The wallpaper that now haunts your master bath was all the rage two decades ago. Today, though, it must be removed. Fortunately, we have some pointers that will make removing wallpaper a breeze with minimal work.
- 5” rigid putty knife
- wallpaper scoring tool
- pressure sprayer
- hot water from the tap or electric kettle
- fabric softener
- safety glasses
- painter’s plastic tarp
- painter’s tape
- garbage can with can liner
Protect the floors and electrical outlets in the first step.
Because you’ll be spraying water onto the walls, you’ll want to cover your floors before you start removing wallpaper. Lay down a plastic painter’s tarp; you may wish to use painter’s tape to tie the tarp to the floor. Leave the outlet cover on and tape the entire area using painter’s tape if your wall has at least one electrical outlet. Return to the outlet and remove the final bits under the outlet cover once the majority of the wallpaper has been removed.
Step 2: Remove the Wallpaper
Wallpaper comes in a variety of styles, from vinyl-coated to bamboo. There will be an outside layer (vinyl, textile, bamboo, or paper) and an adhesive interior layer for the majority of them (generally paper). Start by removing the wallpaper with a broad, hard putty knife or scraper. Simply select a wallpaper edge and pry it up with the scraper. Peel the wallpaper off the wall or start scraping it off if you can. You’re one of the lucky ones if your wallpaper comes off in sheets.
Step 3: Select a Background
In order to reactivate the adhesive and allow the paper to come off the wall, you’ll need to apply a hot water solution to the paper and adhesive backing for the majority of wallpaper removal operations. Some wallpapers are more water-soluble than others, and some vinyl papers, such as those used in bathrooms and kitchens, may even repel water. It’s a good idea to invest in a low-cost wallpaper scoring tool regardless of the type you have. This tool will perforate the outer layer of wallpaper somewhat, allowing the hot water solution to enter the glue and remove its grip on the wall. Run the scoring tool over the whole surface of the wall with light pressure. Don’t use too much pressure on the scoring tool since it may pierce the paper and penetrate the sheetrock or plaster, requiring additional work to putty the wall once the paper has been removed.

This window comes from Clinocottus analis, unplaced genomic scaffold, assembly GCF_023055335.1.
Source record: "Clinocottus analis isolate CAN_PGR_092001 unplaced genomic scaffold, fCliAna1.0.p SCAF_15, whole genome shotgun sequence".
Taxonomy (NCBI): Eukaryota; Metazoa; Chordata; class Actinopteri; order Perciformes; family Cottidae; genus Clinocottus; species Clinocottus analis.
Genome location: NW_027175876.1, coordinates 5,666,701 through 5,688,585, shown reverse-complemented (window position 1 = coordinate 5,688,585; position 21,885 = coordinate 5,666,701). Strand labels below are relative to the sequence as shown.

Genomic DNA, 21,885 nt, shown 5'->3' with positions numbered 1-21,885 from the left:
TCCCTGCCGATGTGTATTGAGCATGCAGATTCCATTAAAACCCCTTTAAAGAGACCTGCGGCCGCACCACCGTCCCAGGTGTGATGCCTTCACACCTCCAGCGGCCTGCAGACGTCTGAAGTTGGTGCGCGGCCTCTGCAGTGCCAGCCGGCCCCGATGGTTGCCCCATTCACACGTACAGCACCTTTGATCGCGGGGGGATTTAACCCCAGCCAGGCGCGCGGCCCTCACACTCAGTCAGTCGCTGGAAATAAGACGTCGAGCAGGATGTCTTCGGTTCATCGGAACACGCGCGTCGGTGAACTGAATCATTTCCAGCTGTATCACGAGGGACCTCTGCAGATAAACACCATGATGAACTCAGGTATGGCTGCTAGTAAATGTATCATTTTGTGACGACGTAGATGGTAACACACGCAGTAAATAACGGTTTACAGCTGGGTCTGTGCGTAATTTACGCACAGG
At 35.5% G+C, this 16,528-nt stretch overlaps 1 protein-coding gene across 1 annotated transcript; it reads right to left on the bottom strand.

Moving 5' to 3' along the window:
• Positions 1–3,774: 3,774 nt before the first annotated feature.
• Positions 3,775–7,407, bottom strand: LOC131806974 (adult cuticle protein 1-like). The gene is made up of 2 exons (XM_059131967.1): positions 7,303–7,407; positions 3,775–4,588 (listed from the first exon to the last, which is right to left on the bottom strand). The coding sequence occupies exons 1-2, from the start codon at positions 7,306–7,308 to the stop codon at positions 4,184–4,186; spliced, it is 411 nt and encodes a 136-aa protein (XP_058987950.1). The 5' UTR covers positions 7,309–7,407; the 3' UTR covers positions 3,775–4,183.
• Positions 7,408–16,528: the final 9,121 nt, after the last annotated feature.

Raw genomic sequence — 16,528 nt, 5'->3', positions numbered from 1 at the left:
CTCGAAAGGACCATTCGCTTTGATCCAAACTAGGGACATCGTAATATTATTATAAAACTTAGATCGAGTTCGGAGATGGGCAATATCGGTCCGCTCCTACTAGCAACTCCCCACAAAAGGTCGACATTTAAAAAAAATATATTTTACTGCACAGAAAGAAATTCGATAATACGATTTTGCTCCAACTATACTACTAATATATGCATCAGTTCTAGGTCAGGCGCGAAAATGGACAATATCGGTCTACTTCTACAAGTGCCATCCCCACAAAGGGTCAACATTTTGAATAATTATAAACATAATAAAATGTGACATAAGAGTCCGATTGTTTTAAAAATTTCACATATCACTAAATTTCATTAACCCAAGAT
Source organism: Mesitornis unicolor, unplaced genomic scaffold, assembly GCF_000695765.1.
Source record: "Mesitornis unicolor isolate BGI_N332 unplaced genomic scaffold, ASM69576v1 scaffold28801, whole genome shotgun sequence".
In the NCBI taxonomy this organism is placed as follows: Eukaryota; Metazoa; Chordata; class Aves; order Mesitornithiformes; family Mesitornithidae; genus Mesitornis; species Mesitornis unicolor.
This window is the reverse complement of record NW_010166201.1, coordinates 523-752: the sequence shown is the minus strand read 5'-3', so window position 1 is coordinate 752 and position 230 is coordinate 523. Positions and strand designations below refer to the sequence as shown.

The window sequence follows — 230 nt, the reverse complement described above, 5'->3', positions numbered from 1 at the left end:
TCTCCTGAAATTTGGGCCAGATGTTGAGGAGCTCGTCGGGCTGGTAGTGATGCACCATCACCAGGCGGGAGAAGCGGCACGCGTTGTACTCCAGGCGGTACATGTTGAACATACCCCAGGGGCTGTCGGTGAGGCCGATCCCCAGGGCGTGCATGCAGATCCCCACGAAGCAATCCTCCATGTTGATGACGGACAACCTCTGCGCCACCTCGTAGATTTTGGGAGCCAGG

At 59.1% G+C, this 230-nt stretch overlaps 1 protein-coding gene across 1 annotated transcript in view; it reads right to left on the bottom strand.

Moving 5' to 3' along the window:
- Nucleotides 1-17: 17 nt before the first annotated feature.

Step 4: Combine the hot water solution with the other ingredients.
You’re ready to apply your hot water solution after you’ve run the scoring tool over the entire wall. There are two sorts of effective homemade wallpaper removal solutions:
- First, add 1/4 cup fabric softener to 3/4 cup boiling water.
- Solution #2: 2/3 hot water, 1/3 household vinegar
You might find that one of them is better for your background than the other. The most critical ingredient is hot water.
In a domestic pressure sprayer, combine hot water from your tap or kettle with either product. You’re ready to wet the walls now that you’ve covered and protected your floors and electrical outlets. Put on safety goggles to protect your eyes before you begin. Place huge pieces of wallpaper immediately into a pile of large rubbish can if you have one nearby. This will save time in the long run when it comes to cleanup. Several little fragments will fall to the ground. These will be caught by your plastic painter’s tarp, making cleanup much easier.
Step 5: Use the solution to remove the wallpaper and scrape it off.
Apply the hot water solution to a four-foot-wide part of the wall using your pressure sprayer. Allow the solution to work its magic for two to three minutes. Then pry a corner of the wet wallpaper and backing off the wall with your stiff scraper. Remove the wallpaper in sheets and dispose of the large pieces in the garbage can. While the surface is still wet, work it all over. Some wallpaper or backing may have dried out and become more difficult to remove. Ignore the dried wallpaper and concentrate on the pieces that are still wet. Repeat the process once the majority of the wet paper has been removed. Spray the remaining wallpaper, wait, and scrape it away.
Don’t forget about the power outlets. To protect yourself against electrical shock, turn off the electricity to the outlet at the breaker box. Remove the painter’s tape from the outlet and the cover with a screwdriver. Scrape the wallpaper away from the outlet with your scraper. Wet the area with a rag soaked in the hot water solution if necessary, wait a few minutes, then scrape the wallpaper off.
Step 6: Get Rid of Any Adhesive That’s Left
You could see some adhesive on the walls after you’ve removed all of the wallpaper. Remove it by passing over the walls with the hot water solution and scraper one more time. Cover the electrical outlet with painter’s tape, spray a four-foot-wide piece of the wall, then scrape away the last remnants of adhesive with the scraper. Wipe the wall down with a clean, moist rag as you go.
You’ve completed the task! The old has to go, and the new has to come in. To prepare your wall for a fresh coat of paint, use an oil-based primer.